Knowlton has also appeared on hunting television programmes such as Jim Shockey's The Professionals. It is not yet known if the licence was purchased for himself or for a client.

Ben Carter, executive director of the Safari Club, has defended the auction.

A picture of a ram believed to be from a hunting expedition He argued the rhino to be hunted is old, male and non-breeding and is likely to be targeted for removal anyway because it was becoming aggressive and threatening other wildlife.

But the auction was condemned by wildlife and animal rights groups, and the FBI earlier this week said it was investigating death threats against members of the club.

Officials from the Humane Society and the International Fund for Animal Welfare have said that while culling can be appropriate in abundant animal populations, all black rhinos should be protected, given their endangered status.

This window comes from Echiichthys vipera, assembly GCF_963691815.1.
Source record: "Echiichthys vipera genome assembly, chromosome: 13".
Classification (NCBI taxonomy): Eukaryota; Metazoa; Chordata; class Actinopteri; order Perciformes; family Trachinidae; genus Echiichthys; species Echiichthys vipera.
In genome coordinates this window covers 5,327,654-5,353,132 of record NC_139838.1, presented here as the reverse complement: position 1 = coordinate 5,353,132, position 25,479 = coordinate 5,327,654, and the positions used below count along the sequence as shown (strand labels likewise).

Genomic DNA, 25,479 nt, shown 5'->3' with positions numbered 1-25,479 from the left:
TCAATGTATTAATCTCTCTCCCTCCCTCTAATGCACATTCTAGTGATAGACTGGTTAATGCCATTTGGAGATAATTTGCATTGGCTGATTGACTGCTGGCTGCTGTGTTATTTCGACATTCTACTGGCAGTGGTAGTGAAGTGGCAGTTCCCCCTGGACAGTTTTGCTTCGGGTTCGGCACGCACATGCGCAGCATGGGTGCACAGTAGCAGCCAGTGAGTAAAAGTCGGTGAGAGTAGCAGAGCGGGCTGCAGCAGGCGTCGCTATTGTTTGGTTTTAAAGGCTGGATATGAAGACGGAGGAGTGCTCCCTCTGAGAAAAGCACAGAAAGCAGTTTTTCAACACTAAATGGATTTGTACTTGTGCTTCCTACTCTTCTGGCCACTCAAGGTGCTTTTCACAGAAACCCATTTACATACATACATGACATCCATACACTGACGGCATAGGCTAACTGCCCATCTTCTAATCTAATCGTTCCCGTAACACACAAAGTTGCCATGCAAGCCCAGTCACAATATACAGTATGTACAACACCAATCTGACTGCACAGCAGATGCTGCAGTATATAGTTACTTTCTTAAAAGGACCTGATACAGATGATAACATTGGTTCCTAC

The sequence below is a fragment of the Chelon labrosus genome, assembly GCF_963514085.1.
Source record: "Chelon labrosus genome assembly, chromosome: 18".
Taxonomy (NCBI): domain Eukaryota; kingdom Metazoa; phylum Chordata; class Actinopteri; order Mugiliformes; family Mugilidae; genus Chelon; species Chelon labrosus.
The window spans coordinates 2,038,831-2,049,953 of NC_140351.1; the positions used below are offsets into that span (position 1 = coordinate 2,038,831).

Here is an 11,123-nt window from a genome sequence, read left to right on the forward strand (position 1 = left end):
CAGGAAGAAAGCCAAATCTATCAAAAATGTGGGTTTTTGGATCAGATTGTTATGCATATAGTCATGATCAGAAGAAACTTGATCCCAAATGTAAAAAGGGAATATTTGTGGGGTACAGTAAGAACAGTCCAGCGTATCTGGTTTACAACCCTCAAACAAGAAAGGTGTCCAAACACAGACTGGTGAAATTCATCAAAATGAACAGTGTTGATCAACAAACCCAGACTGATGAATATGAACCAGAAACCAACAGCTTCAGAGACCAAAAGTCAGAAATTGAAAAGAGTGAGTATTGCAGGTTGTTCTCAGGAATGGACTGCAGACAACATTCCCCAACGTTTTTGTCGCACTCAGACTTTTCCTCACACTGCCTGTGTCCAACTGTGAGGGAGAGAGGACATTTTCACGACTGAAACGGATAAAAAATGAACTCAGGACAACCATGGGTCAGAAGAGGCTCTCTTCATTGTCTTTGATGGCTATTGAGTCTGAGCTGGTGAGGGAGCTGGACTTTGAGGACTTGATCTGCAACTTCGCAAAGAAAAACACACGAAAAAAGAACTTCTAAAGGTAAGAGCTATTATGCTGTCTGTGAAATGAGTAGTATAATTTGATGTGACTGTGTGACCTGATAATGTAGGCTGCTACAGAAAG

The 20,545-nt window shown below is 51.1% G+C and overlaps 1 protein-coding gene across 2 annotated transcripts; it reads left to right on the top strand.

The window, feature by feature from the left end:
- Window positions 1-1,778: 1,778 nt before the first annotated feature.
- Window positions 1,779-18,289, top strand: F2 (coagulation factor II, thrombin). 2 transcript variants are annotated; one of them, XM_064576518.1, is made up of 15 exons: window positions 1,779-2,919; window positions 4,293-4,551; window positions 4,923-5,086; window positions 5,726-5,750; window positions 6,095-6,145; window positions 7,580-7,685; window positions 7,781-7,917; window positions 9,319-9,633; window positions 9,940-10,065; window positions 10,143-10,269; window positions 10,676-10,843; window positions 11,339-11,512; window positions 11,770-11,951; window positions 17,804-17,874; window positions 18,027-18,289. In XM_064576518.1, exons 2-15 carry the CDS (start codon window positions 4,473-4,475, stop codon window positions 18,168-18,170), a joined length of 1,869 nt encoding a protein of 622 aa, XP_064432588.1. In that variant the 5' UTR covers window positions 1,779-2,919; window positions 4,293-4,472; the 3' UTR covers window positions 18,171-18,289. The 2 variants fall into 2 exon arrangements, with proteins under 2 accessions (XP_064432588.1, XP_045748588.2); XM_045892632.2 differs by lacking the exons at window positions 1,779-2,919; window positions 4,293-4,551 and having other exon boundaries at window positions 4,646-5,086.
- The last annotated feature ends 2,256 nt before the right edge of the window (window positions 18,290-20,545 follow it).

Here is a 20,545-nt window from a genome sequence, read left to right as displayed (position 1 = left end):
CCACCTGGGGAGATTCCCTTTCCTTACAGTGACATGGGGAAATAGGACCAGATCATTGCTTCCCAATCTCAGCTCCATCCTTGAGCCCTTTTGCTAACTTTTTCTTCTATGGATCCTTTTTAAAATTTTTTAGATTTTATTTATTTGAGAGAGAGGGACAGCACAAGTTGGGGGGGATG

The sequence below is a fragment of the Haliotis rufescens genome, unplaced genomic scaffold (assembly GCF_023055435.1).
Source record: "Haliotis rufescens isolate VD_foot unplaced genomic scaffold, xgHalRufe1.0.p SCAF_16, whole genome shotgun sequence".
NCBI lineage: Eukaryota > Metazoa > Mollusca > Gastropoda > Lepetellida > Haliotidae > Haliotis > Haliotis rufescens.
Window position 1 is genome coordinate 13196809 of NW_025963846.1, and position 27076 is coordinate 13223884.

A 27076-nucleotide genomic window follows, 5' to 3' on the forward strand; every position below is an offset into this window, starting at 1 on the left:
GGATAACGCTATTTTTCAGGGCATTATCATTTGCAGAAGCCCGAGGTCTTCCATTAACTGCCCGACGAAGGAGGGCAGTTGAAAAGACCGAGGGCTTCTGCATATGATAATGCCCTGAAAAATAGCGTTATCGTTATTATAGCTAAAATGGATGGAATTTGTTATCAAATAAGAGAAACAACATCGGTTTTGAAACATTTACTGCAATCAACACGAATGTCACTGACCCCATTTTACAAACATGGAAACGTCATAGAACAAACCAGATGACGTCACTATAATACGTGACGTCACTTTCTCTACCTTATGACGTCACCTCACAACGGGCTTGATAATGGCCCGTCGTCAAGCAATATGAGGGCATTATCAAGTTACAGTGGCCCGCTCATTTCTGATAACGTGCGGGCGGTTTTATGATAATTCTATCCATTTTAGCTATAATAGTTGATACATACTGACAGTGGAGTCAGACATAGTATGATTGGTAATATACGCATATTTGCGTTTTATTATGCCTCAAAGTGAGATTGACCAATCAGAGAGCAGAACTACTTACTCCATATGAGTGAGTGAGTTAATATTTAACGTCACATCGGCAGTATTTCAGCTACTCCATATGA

An image of a deer killed in Rockwell County Texas An estimated 4,000 black rhinos remain in the wild, down from 70,000 in the 1960s. Nearly 1,800 are in Namibia, according to the safari club.

Critics have also said any hunting of a rhino sends negative messages to the public. "This auction is telling the world that an American will pay anything to kill their species," Jeffrey Flocken, North American regional director of the Massachusetts-based IFAW, said.

"This is, in fact, making a spectacle of killing an endangered species."

Organisers had hoped to at least break the previous high bid for one of the permits in Namibia, which is 223,000 dollars (£135,000) and had said the amount could be as high as 1 million dollars (£606,000).